We are living in times when many are being as “stubborn as mules” about things that may or may not be critical. Anyone with a passing thought can post it on social media and, if it is provocative enough, garner the support of international miscreants. We have learned how the more controversial thoughts get more reactions, so we opine without expertise, post without wisdom. Yet there is something winsome about combing grace and truth. Truth on its own can be harsh; grace without truth can be sloppy. The combination, however, builds up and infuses courage. When grace and truth are backed up by action the outcome can be nothing short of splendid.
We remember the unusual story about a mode of transportation being co-opted for a historic ride into town. More specifically, it was someone’s means of income or income-producing ass, that was conscripted into greater service. If this happened today the story might read:
“Go to the town ahead of...
As Jesus and his disciples were on their way, he came to a village where a woman named Martha opened her home to him.
At the beginning of Luke 10 Jesus lays out a pattern of missions: go from house to house until you encounter a “Man of Peace” which you will discern, in part, because they receive your blessing. Listen, eat, perform signs and wonders, and talk about the kingdom. (The acrostic BLEST helps me remember all five crucial aspects of this pattern.) This is great missions stuff, but what did a “man of peace” look like to Jesus? The short answer is… a woman. Martha.
The scene is that Jesus and his disciples are “on their way” which is usually the way it is with Jesus. Many people stay at home waiting for Jesus to talk to them about ‘getting on their way’ but he already did this. Some of your best conversations will happen with Jesus while you are on your way somewhere with him. They come to a village and Jesus,...
When I came to the USA from South Africa in 1986 I had to get used to new colloquial expressions. I remember asking a senior executive how much tailored executive information he received: “A goose egg,” was his reply. I was wondering, “Is that a round zero, is that a golden egg…?” Another expression was “we eat our own dog food” and I remembered when my dad was sworn off meat because of his high blood pressure. My mom went out and dad attacked the remains of a meatloaf that was in the fridge, frying it in copious amounts of butter. When my mom returned she asked, “What happened to the rest of the dog food… it was in the fridge?” Eating your own dog food can be a wonderful thing, and I have been thinking a lot about this during the pandemic.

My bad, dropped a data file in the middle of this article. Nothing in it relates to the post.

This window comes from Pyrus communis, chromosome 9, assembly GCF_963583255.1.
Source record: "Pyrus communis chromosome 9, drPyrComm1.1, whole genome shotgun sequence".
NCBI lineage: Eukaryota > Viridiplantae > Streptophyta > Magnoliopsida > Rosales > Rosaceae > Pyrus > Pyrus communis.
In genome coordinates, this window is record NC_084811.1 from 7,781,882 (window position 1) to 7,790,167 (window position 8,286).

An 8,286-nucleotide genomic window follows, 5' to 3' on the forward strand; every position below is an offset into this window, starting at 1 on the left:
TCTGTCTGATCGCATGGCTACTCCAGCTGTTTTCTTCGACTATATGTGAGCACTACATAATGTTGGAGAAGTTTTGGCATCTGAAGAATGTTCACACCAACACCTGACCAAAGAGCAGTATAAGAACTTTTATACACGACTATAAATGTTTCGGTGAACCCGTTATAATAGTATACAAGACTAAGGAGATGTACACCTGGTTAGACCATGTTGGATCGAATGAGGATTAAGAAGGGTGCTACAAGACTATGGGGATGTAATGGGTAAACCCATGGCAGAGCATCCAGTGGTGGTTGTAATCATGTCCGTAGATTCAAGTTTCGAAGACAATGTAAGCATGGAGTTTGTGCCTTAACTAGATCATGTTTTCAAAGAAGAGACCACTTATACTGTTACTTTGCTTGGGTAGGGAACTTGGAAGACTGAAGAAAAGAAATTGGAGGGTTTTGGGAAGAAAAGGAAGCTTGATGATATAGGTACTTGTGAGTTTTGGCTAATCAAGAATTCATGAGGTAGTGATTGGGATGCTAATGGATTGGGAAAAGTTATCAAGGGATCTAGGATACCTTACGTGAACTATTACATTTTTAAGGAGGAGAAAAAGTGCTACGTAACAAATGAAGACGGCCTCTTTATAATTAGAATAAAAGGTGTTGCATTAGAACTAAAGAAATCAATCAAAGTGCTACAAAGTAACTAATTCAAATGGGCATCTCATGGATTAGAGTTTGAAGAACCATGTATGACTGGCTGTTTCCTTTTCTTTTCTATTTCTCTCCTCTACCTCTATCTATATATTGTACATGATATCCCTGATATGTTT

According to Investopedia, “Eat your own dog food is a colloquial expression that describes a company using its own products or services for its internal operations. The term is...
You have seen many things, but have paid no attention; your ears are open, but you hear nothing. Isaiah 42:20
We have so much information streaming into our lives on a daily basis. Much of it is good—there are great podcasts of excellent preachers and teachers, there are online books, there is 24x7 news (some of which is not good because media channels retain viewers by stirring up anxiety). If you want to miss the bad news you can subscribe to 24x7 prayer rooms, and endless streams of ‘prophetic words’ and megabytes of preaching a minute. There is no shortage of information. We spend so much time drinking from the information fire hydrant that we have little time or cause to ponder. We are on the brink of information inoculation. Our heads are getting bigger, but our hearts are getting dryer. Unless…
Before I get to the “unless” let me restate the obvious. It has been said many ways, but talk without tasks leads to trouble....
When I see the word “inheriting” I generally think about getting something for nothing, having assets passed on to me that someone else stored up. Psalm 105 reinforces this idea:
He brought out his people with rejoicing,
his chosen ones with shouts of joy;
he gave them the lands of the nations,
and they fell heir to what others had toiled for—
that they might keep his precepts
and observe his laws.
Even the phrase, “they fell heir” sounds like something falling into one’s lap. Quite a number of Hollywood movies have been made about young people inheriting a father’s or grandfather’s billion-dollar business or estate, usually subject to quirky conditions which make the movie entertaining.
This week I noticed a different angle on being an heir, or inheriting. The writer of Hebrews starts this way:
In the past God spoke to our ancestors through the...
Some mornings you wake up, read a few lines and think, “If we all did this, we would sort out a lot of problems. If we all had this mindset then things would clear up pretty quickly.” I know there are complex problems, but I challenge us to stack those problems on one side and this remedy on the other and consider the outcome.
1 But we who are strong ought to bear with the failings of the weak, and not just please ourselves.
2 Let each of us please his neighbor for his good to build him up.
3 For even Christ did not please himself, but just as it is written, "The insults of those who insult you have fallen on me."
4 For everything that was written in former times was written for our instruction, so that through endurance and through encouragement of the scriptures we may have hope.
5 Now may the God of endurance and comfort give you unity with one another in accordance with Christ Jesus,
6 so that together you may with one voice glorify the God and Father of our Lord...